Photon correlation spectroscopy (PCS) and laser diffraction (LD) are the most common principles used for measuring particle size and polydispersibility index. PCS can measure particles from a few nanometers to 3 μm while LD measures particles from the nanometer to a few millimeter size range. A nano tracking analysis (NTA) is a novel method for the measurement of size and zeta potential of nanoparticles for inhaled drug delivery[42]. NTA method consists of a direct visualization and analysis of the particle by particle movement in the nanosuspension. Particle in the range of 10-2000 nm can be measured by this technique. Nanoparticles diffuse laser light during the Brownian motions and this phenomenon is tracked by a charge-coupled device (CCD) camera attached to the microscope which operates at 30 frames per second, capturing a video of the moving particles under Brownian motion. The particles are tracked individually and hydrodynamic diameters of the particles have been calculated by the Stokes-Einstein equation using the software[43,44].

Delivered dose uniformity test:

Dosage Unit Sampling Apparatus (DUSA) for desired testing device are used to perform Delivered Dose Uniformity test[45]. “Delivered dose uniformity” and “Delivered dose uniformity over the entire contents” are the content uniformity test specified by the Pharmacopoeias. The total quantity of drug emitted from the device, thereby accessible to the user is termed as the delivered dose. The delivered dose is retained by the filter in the sampling apparatus after the firing of the test device. The active drug from the retained dose is dissolved in a suitable solvent and the sample aliquot is analyzed with the chromatographic analytical method. Simulation of inhalation is brought about by drawing air through the sampling apparatus and air drawing manner depends on the device under test condition. Delivered dose uniformity is a critical quality attribute (CQA) in determining the safety, quality and efficacy of inhaled drug products. DUSA for metered dose inhalers (MDIs) has been designed by Charles Thiel in 3M’s laboratories in Minneapolis, USA specifically for the sampling and testing of MDIs. DUSA for dry powder inhalers (DPIs) is a bigger version of MDIs sampling apparatus, which is available for use with flow rates up to 100 l/min for sampling. DUSA for Nebulizers consists of a filter holder, suitable mouthpiece adapter and a breath simulator to simulate the inhalation pattern during the test.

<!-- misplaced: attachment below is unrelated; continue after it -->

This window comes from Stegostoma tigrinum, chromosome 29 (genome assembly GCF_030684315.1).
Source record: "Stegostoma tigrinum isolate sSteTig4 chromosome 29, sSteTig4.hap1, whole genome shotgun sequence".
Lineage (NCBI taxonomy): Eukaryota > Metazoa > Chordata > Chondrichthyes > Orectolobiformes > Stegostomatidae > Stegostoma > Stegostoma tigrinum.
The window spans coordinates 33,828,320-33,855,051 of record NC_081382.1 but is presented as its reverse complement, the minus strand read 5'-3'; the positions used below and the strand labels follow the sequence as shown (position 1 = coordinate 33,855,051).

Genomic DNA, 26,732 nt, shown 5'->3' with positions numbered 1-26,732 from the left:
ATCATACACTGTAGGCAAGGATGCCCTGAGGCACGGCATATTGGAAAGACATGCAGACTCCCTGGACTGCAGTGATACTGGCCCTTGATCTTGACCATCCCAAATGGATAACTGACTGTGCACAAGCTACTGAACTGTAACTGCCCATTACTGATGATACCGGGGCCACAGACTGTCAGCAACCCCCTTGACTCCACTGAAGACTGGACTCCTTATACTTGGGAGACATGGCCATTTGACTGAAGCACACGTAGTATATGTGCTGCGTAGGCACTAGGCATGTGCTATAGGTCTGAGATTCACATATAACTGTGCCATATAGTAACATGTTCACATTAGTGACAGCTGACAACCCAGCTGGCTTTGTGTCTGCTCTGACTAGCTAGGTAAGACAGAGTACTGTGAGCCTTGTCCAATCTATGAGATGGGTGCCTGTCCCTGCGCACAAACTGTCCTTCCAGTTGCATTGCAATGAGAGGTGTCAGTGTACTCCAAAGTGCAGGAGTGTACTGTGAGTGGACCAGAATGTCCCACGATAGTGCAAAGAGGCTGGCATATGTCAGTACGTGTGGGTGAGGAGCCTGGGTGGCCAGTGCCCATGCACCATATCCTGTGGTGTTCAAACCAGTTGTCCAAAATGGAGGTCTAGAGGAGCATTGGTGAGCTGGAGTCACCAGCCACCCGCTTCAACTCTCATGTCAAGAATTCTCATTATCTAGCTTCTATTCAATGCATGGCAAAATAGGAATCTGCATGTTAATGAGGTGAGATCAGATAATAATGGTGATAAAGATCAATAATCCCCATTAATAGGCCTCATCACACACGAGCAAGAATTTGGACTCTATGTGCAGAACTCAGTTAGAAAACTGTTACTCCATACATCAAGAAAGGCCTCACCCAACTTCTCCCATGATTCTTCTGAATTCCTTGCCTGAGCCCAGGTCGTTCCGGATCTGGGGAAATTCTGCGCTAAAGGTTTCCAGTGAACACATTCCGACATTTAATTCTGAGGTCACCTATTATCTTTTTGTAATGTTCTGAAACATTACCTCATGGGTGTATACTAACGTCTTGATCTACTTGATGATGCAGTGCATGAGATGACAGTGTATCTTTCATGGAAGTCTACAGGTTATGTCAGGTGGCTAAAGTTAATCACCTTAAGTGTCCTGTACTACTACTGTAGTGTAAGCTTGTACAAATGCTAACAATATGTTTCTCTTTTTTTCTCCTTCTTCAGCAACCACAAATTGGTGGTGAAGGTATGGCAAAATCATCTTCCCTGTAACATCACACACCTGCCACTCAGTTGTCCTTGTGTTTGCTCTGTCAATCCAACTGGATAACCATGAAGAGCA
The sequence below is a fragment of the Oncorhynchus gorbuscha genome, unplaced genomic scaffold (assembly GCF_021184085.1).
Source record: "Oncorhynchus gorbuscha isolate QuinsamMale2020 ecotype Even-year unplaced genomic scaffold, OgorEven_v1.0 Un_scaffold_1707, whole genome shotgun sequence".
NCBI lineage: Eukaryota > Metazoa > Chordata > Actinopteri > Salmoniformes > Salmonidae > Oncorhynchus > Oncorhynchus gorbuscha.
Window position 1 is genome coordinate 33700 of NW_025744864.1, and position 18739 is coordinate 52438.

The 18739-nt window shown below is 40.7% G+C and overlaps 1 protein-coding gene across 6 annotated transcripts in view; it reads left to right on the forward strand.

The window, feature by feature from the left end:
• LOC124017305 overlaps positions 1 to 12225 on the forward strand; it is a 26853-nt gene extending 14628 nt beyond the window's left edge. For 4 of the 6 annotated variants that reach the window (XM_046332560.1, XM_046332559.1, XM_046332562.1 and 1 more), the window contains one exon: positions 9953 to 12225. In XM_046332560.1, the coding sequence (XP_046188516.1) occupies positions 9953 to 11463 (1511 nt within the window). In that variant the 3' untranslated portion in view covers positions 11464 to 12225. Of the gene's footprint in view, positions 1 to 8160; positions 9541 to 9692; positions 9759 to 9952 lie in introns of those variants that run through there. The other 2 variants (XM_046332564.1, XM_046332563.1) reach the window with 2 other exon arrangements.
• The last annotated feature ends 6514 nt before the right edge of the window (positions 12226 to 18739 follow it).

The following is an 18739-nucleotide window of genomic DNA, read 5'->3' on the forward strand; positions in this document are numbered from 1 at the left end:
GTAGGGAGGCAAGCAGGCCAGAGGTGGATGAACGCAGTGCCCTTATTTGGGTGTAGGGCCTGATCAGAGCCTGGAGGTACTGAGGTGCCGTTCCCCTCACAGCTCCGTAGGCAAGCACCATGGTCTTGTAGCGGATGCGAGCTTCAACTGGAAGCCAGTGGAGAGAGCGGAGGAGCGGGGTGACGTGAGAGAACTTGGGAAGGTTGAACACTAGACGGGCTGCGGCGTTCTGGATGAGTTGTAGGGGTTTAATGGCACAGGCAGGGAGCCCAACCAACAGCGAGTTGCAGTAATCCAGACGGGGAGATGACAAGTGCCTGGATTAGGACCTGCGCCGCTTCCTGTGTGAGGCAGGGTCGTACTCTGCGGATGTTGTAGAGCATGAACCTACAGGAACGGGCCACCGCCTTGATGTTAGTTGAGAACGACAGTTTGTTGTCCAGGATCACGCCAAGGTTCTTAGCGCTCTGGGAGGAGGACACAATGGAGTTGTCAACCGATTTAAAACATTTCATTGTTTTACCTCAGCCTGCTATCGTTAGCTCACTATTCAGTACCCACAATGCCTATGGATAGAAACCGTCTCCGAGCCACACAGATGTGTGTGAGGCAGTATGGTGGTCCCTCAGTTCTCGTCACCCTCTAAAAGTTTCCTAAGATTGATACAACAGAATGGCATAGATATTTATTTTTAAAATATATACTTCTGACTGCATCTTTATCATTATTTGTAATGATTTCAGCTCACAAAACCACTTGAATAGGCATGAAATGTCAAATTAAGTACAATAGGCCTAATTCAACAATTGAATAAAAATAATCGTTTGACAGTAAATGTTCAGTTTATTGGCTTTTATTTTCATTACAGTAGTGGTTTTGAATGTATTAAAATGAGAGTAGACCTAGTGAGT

Aerodynamic particle size distribution measurement: